clock menu more-arrow no yes mobile

Filed under:

Cardinals' bullpen could be among best in team history

As constructed, this years' 'pen is top-heavy and deep

Jeff Curry-USA TODAY Sports

Jordan Walden was a not insignificant part of the Heyward trade. With Miller shipping out, Carlos Martinez could move from the bullpen to the rotation. But getting Walden back helped make sure that the bullpen would stay strong without Carlos as a late inning/high leverage reliever.

Things didn't work out that way though. Walden ended up throwing just over ten innings in 2014, and the Cardinals went into the off-season with expectations for Walden that were similar to the same expectations Jaime Garcia had last year. No one can deny the talent when healthy, but it would just be foolish to depend on seeing that talent on the mound much. Better to just assume he's not a part of the bullpen, and be pleasantly surprised if he ends up healthy.

John Mozeliak and company acted on those expectations and shored up the pen. With the signing of Jonathon Broxton and Seung-Hwan Oh, and the likely move of Tyler Lyons to the pen, it looks like the pen will be fine without Walden. With Spring training getting under way, there has been news that Walden claims his shoulder healthy, combined with him participating in all the same Spring Training activities that all the other pitchers go through, there remains a real chance that he can contribute at a high level again in 2016.

Were Walden to be healthy, it would probably give the Cardinals one of the best bullpens they've had in a long time. So  I wanted to look at best bullpens in Cardinals history. Of course, bullpen use has evolved a lot over the years, but WAR at least let's us know which were best with the opportunities they were given:


Its interesting to see how these stats change over time. 2004 and 1995 remain the best years in terms of WAR among Cardinals bullpens, but 2015 and 2013 are both right behind them. The 1930 season is a bit of an aberration, as even though I selected the "reliever" tab on fangraphs to control for only bullpen innings, the stats still include 30 starts in there. I wanted to leave them in though, just to see those crazy strikeout and walk numbers from that year. Baseball sure has changed a lot over the years.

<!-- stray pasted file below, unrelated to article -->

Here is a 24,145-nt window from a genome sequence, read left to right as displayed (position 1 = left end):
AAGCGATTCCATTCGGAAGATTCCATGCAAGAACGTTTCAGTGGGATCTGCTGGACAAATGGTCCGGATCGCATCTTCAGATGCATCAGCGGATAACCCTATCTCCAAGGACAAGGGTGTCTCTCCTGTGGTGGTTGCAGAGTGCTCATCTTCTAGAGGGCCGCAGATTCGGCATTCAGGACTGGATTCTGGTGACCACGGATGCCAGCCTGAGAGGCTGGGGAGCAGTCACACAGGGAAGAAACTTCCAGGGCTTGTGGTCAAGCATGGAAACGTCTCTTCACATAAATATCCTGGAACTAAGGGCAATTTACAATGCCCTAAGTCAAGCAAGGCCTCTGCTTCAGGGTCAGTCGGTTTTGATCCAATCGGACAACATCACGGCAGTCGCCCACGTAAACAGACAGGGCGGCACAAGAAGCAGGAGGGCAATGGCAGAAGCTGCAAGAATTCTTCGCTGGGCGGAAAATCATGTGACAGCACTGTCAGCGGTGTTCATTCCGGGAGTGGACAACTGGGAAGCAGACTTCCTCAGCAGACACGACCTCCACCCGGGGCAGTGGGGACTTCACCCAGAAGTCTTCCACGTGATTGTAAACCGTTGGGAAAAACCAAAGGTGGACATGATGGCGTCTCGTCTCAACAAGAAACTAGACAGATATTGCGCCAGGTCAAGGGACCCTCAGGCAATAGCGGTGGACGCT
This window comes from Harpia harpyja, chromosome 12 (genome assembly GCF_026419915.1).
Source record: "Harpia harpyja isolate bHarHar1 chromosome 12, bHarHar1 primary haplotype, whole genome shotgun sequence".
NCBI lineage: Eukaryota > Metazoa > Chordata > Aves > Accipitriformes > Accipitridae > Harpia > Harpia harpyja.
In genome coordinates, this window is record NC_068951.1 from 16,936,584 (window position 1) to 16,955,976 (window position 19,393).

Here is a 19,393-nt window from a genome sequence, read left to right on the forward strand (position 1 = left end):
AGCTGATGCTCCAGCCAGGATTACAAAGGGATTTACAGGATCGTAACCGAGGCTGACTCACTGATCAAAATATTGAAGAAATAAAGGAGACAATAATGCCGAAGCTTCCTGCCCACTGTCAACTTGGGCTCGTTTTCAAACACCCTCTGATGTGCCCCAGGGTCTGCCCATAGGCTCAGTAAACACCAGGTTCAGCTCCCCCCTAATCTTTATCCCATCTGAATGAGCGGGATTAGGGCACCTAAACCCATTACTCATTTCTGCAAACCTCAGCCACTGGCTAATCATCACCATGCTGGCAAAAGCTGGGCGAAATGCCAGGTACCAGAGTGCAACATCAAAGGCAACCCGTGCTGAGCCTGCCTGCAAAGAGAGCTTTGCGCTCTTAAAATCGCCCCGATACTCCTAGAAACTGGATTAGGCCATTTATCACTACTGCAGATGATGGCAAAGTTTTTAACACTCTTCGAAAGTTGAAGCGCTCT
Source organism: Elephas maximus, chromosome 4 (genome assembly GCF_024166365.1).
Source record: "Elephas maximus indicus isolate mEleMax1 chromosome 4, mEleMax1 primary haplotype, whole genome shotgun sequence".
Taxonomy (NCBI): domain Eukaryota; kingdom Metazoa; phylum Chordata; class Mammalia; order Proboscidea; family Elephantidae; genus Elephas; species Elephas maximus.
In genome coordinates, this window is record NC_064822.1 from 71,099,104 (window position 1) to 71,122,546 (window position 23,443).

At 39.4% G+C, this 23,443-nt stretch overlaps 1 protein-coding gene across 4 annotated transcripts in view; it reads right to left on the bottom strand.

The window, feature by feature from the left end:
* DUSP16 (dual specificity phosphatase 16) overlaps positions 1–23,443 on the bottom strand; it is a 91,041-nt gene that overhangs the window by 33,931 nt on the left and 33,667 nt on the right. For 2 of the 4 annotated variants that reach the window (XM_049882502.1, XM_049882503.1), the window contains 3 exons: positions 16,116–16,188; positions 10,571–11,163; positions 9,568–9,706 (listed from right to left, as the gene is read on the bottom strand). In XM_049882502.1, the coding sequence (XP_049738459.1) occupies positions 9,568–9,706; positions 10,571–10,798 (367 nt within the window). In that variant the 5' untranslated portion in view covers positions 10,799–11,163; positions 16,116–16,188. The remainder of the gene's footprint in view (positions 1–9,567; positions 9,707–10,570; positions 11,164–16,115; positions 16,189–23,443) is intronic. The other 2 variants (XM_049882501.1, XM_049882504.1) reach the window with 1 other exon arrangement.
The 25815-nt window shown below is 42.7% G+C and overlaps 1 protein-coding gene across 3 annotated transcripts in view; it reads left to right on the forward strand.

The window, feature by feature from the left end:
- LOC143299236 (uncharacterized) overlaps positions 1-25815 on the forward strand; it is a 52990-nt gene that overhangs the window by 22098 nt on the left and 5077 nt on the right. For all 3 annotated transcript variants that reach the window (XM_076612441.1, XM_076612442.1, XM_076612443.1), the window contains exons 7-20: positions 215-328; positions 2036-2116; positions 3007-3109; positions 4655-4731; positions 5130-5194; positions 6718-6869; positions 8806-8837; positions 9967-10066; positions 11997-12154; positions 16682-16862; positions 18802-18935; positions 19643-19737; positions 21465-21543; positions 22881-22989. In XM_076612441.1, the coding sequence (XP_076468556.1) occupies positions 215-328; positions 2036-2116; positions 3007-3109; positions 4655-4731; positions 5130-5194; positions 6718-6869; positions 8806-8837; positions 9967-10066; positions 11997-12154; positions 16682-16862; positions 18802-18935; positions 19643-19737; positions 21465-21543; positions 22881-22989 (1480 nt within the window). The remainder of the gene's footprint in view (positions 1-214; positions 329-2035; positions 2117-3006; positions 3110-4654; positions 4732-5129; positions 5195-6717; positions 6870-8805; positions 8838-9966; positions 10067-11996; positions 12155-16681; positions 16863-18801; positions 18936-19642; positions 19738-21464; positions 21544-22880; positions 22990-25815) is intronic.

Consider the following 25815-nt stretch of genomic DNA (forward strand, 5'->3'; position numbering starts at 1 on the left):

I think the this year's pen can definitely be an improvement over 2015 and 2013, so being one of the best appears to be within reach. Lets look at what the projections think, first from Fangraphs' Steamer-based depth charts:


Steamer still lacks a projection for Oh. Taking the best eight options not including Oh, weighted based on how the Fangraphs' writers think innings will be split up, results in a FIP of 3.39, which would improve upon 2015's 3.50 number. These 8 meeting their projection would put them 6th in WAR among Cardinals' bullpens, but that's also just a total of 390 innings, which would be a meager total in this day and age for a bullpen. Give Oh 50 or 60 innings and we're around the amount of workload a modern bullpen gets. Let's also see ZiPs:


ZiPs doesn't make decisions about how playing time is dispersed, so I can't make a similarly weighted FIP stat for this projection. However, ZiPs does consider most of the Cardinals' relievers better than Steamer does. ZiPs also has a projection for Oh, set at 3.40.

Now, there's a lot of variance involved in bullpen performance. That's why we can't assume the Cardinals bullpen will even be good this year. Disaster could strike in form of a few pitchers getting hurt and a few more under-performing. But there's a chance for over-performance as well, due to the same variance involved. With good health and a pitcher or two pitching above their projections, and the 2016 Cardinals bullpen could very well end up being the best in franchise history.